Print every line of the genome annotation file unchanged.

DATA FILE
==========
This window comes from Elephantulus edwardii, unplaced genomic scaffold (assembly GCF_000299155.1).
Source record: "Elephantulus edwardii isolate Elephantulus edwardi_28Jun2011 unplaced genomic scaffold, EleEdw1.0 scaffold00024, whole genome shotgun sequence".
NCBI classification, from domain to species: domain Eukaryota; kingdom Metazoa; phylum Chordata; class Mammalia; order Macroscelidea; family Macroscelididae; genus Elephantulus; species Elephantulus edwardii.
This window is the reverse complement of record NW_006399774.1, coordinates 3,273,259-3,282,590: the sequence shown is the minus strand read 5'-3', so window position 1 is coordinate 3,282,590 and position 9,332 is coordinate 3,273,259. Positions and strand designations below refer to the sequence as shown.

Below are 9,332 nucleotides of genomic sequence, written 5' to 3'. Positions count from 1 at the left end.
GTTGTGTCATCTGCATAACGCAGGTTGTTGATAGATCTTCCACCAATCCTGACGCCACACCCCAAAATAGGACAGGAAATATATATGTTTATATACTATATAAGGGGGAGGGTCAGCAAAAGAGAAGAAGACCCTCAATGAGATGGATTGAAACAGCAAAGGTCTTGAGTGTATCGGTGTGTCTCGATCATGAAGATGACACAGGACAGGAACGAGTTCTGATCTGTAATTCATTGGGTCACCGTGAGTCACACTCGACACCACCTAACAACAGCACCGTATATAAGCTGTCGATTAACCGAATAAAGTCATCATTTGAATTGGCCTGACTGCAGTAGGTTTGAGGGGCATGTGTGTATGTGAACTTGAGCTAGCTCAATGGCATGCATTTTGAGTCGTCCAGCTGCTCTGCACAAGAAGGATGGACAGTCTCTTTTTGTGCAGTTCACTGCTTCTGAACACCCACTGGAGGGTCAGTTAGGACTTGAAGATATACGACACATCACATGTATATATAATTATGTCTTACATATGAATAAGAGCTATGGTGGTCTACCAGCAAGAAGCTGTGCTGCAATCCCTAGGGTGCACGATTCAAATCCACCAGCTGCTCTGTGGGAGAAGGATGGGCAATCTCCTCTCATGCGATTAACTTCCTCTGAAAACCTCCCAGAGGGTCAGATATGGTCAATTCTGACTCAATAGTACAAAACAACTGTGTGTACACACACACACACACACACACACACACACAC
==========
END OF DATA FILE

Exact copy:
This window comes from Elephantulus edwardii, unplaced genomic scaffold (assembly GCF_000299155.1).
Source record: "Elephantulus edwardii isolate Elephantulus edwardi_28Jun2011 unplaced genomic scaffold, EleEdw1.0 scaffold00024, whole genome shotgun sequence".
NCBI classification, from domain to species: domain Eukaryota; kingdom Metazoa; phylum Chordata; class Mammalia; order Macroscelidea; family Macroscelididae; genus Elephantulus; species Elephantulus edwardii.
This window is the reverse complement of record NW_006399774.1, coordinates 3,273,259-3,282,590: the sequence shown is the minus strand read 5'-3', so window position 1 is coordinate 3,282,590 and position 9,332 is coordinate 3,273,259. Positions and strand designations below refer to the sequence as shown.

Below are 9,332 nucleotides of genomic sequence, written 5' to 3'. Positions count from 1 at the left end.
GTTGTGTCATCTGCATAACGCAGGTTGTTGATAGATCTTCCACCAATCCTGACGCCACACCCCAAAATAGGACAGGAAATATATATGTTTATATACTATATAAGGGGGAGGGTCAGCAAAAGAGAAGAAGACCCTCAATGAGATGGATTGAAACAGCAAAGGTCTTGAGTGTATCGGTGTGTCTCGATCATGAAGATGACACAGGACAGGAACGAGTTCTGATCTGTAATTCATTGGGTCACCGTGAGTCACACTCGACACCACCTAACAACAGCACCGTATATAAGCTGTCGATTAACCGAATAAAGTCATCATTTGAATTGGCCTGACTGCAGTAGGTTTGAGGGGCATGTGTGTATGTGAACTTGAGCTAGCTCAATGGCATGCATTTTGAGTCGTCCAGCTGCTCTGCACAAGAAGGATGGACAGTCTCTTTTTGTGCAGTTCACTGCTTCTGAACACCCACTGGAGGGTCAGTTAGGACTTGAAGATATACGACACATCACATGTATATATAATTATGTCTTACATATGAATAAGAGCTATGGTGGTCTACCAGCAAGAAGCTGTGCTGCAATCCCTAGGGTGCACGATTCAAATCCACCAGCTGCTCTGTGGGAGAAGGATGGGCAATCTCCTCTCATGCGATTAACTTCCTCTGAAAACCTCCCAGAGGGTCAGATATGGTCAATTCTGACTCAATAGTACAAAACAACTGTGTGTACACACACACACACACACACACACACACACAC